Dracula Daily makes reading Bram Stoker’s novel more convenient at the expense of dramatic irony4 min read
If you’ve ever wanted to pick up Bram Stoker’s “Dracula,” now is your chance. Since May 2021, I and countless individuals have been receiving emails directly to our inboxes that feature small snippets of the novel all via a free subscription called Dracula Daily. Although I was instantly drawn in by the format and the novel itself, the chronological format changes the reading experience from the printed version.
Dracula Daily first launched last spring, when creator Matt Kirkland decided that he wanted to share the novel in real time as events transpire. The novel is told in an epistolary format, meaning that it is compiled of letters and other documents. When writing his novel, Stoker dated each character’s letters, journal entries, telegrams and newspaper clippings, allowing for Kirkland to create a newsletter in which letters and documents are sent to your inbox on the corresponding day.
Kirkland decided to relaunch Dracula Daily for another year after hundreds “overwhelmingly said: YES” to his inquiry about a relaunch, Kirkland said in a post on the Dracula Daily website. On May 3, anyone who had subscribed to the newsletter received their first email from Jonathan Harker, one of many main characters throughout Stoker’s novel.
When I first began receiving emails from this newsletter, I was instantly hooked by the novel. As a result, I decided to pick up my physical copy of “Dracula” so that I could read it without waiting days or weeks between letters. Immediately, I noticed that there were some differences in the formats.
As already stated, “Dracula” is an epistolary novel. In my Norton critical edition of Bram Stoker’s work, the novel begins with the assertion, “How these papers have been placed in sequence will be made manifest in the reading of them.” I take this quote to mean two things: first, that Stoker is taking on an archival approach to the construction of the novel, and second, that Stoker ordered the letters and documents in an intentional order to give readers a specific experience while reading the work. This means that certain letters and documents are not in chronological order.
According to an article published by the literary magazine “The Curious Reader,” the epistolary format provides a dramatic irony as “the reader knows the significance of the events long before the characters.” As readers, we are able to compile a comprehensive narrative based on the fragments provided to us. Readers are the ones who have the complete picture, making for a frustrating read at times because all of the information reaches us before it reaches the characters.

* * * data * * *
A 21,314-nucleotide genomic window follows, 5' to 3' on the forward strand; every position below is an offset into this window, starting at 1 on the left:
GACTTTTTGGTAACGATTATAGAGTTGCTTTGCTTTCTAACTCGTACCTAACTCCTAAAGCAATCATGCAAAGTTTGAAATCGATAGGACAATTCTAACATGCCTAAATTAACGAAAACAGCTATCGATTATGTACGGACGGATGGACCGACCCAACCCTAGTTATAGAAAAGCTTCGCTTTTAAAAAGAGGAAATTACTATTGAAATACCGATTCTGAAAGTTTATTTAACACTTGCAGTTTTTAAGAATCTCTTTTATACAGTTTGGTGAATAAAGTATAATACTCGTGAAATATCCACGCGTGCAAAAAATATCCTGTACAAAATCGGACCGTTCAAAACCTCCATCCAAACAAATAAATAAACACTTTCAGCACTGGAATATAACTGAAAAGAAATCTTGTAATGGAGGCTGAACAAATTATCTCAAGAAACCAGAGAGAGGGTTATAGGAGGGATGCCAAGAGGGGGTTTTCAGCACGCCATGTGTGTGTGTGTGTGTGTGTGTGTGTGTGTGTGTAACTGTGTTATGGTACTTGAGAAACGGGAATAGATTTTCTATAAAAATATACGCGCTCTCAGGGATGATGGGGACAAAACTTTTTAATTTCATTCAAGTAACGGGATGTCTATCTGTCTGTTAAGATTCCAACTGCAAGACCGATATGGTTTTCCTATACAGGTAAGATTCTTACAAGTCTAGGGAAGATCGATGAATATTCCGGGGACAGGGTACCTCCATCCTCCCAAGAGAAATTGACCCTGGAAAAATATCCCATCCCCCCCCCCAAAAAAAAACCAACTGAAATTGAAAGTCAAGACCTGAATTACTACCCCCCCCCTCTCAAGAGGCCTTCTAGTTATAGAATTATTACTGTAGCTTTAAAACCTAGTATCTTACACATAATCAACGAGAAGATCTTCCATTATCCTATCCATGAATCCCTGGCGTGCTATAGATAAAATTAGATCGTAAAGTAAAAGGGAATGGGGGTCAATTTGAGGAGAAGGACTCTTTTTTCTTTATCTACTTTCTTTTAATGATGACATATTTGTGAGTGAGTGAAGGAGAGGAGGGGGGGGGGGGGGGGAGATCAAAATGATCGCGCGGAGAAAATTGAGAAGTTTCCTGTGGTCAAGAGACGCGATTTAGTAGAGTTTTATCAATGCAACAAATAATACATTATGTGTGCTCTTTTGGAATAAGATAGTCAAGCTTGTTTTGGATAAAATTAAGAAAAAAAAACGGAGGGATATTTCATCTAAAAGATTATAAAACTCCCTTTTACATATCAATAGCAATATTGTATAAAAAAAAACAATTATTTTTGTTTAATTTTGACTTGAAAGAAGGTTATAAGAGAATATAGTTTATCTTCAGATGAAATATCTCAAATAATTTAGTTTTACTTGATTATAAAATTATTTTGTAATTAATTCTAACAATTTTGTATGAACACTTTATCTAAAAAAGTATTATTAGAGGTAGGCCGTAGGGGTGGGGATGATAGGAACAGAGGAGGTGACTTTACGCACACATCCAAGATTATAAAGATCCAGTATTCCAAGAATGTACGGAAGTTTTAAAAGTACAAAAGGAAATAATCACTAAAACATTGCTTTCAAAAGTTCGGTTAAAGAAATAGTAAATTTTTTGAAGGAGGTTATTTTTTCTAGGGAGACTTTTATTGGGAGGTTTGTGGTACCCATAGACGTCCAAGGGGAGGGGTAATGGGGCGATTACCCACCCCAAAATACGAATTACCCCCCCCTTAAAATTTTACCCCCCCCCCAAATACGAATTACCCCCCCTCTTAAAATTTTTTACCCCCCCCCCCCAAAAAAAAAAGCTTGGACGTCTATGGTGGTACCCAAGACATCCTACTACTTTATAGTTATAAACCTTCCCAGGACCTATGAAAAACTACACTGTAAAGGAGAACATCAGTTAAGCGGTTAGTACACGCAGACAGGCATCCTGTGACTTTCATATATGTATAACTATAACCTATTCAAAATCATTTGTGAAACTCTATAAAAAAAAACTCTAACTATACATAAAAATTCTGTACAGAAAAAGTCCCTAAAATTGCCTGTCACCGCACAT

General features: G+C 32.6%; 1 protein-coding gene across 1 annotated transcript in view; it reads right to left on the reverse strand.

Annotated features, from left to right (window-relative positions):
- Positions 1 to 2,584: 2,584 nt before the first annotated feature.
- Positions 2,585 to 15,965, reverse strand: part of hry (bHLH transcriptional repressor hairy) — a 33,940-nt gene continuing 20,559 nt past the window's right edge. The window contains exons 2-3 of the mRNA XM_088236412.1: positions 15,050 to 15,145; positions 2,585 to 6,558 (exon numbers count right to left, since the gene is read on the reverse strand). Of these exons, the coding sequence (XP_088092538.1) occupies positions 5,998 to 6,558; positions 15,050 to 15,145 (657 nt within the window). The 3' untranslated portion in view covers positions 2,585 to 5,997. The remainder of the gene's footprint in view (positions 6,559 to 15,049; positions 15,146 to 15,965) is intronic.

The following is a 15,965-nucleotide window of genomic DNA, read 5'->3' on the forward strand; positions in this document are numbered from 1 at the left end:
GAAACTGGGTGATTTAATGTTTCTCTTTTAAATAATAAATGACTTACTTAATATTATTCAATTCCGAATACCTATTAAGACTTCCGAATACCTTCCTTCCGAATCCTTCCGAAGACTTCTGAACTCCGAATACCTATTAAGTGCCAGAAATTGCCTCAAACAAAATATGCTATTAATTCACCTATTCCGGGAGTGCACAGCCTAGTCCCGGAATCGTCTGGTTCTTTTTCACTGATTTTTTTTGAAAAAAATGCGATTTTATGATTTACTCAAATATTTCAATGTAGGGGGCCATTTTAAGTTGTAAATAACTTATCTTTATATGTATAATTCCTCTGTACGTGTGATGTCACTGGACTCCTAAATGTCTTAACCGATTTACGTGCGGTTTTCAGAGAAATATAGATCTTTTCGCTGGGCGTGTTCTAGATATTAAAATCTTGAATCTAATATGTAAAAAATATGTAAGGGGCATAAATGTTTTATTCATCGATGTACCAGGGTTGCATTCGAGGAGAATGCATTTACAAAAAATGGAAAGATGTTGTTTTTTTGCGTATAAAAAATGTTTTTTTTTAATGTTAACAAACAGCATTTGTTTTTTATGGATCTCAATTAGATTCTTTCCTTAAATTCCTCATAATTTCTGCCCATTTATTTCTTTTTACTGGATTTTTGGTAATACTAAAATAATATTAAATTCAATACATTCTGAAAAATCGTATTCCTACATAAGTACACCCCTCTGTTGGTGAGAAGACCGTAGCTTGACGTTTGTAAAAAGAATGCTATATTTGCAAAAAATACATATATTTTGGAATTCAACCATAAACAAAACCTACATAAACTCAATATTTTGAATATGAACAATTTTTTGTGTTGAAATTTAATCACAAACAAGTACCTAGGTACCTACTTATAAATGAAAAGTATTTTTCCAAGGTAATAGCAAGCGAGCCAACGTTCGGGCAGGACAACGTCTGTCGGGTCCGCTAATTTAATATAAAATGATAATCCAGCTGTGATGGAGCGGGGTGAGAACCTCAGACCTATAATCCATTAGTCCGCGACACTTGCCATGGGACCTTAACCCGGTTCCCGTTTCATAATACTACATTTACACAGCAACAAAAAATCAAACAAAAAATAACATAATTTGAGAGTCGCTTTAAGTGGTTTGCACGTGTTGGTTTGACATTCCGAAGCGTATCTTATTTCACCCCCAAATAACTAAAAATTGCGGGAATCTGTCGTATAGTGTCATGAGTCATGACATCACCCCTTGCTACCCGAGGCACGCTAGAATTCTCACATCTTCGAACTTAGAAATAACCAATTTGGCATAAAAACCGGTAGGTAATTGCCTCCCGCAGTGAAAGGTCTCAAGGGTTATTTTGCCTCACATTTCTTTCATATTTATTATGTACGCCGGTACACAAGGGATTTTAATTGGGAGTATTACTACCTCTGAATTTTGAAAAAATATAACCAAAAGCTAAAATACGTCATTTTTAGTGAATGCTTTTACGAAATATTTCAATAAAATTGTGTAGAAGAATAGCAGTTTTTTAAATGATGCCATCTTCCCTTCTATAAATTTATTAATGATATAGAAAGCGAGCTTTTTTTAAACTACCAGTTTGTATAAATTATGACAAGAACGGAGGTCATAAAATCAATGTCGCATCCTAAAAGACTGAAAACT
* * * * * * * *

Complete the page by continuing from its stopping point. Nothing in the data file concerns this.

So how does Dracula Daily change this?
Well, because Dracula Daily provides the novel to individuals in small, chronological vignettes, the dramatic irony is lost. Sure, it is hard to go into “Dracula” without knowing that Count Dracula is a vampire, but there is still plenty of suspense given to the reader by delivering the novel in this way. One of my favorite examples of this is the introduction of Lucy and Mina into the narrative. In Stoker’s ordering of the novel, readers do not get to meet Lucy and Mina until chapter five, where readers have already experienced the horrors of Count Dracula’s household. In Dracula Daily’s ordering, readers are left in the dark about Jonathan Harker’s status and are delivered letters recounting Lucy’s various proposals. This provides a bit of a comedy to the story, but now readers are left waiting in anticipation for whenever the next “letter” from Jonathan is set to arrive in their inbox. We readers feel the real-time anxiety of what it means to not receive word from Jonathan, allowing more dread to build and for a better connection to be formed between us and Mina, who is concerned about her partner.
The success of Dracula Daily has been an inspiration for others to create their own daily novel deliveries. For example, if you are interested in reading “Frankenstein” in short, digestible bits, you can sign up for Frankenstein Daily, which will send you real-time emails in the same vein as Dracula Daily. If you’re looking for something a little bit older and even more classic, you can join Ovid’s Summer Book Club or Ovid’s Fastorum Libri Sex, which is set to begin on January 1, 2023. Finally, if you want to conquer an intimidating classic, you can join Whale Weekly starting in December 2022, where updates of “Moby Dick” will continue for approximately three years.
While I do not believe that these daily fragments of novels serve as a full replacement for the novels themselves, I do believe that this delivery form encourages those who may have been intimidated to pick up the books to be more inclined to do so. Not only is it an easy, fun way to engage with classics, but it provides a sense of community with those who are doing the same thing. If you look up Dracula Daily on social media, you will find tons of people reacting, making memes and drawing art all inspired by this collective experience. It’s truly been something special to witness and I encourage others to join in on the fun.